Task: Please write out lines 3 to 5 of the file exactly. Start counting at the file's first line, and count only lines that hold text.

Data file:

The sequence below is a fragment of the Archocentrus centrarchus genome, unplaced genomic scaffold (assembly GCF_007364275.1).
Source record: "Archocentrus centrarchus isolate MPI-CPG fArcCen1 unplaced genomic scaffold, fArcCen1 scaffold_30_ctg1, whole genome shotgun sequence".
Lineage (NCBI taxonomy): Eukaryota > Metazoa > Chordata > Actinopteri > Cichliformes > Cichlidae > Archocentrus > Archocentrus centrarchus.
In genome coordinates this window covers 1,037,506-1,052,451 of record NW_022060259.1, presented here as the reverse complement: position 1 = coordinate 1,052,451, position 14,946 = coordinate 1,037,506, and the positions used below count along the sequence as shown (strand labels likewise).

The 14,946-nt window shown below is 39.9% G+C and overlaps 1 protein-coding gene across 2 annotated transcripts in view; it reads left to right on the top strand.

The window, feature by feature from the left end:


Lineage (NCBI taxonomy): Eukaryota > Metazoa > Chordata > Actinopteri > Cichliformes > Cichlidae > Archocentrus > Archocentrus centrarchus.
In genome coordinates this window covers 1,037,506-1,052,451 of record NW_022060259.1, presented here as the reverse complement: position 1 = coordinate 1,052,451, position 14,946 = coordinate 1,037,506, and the positions used below count along the sequence as shown (strand labels likewise).

The 14,946-nt window shown below is 39.9% G+C and overlaps 1 protein-coding gene across 2 annotated transcripts in view; it reads left to right on the top strand.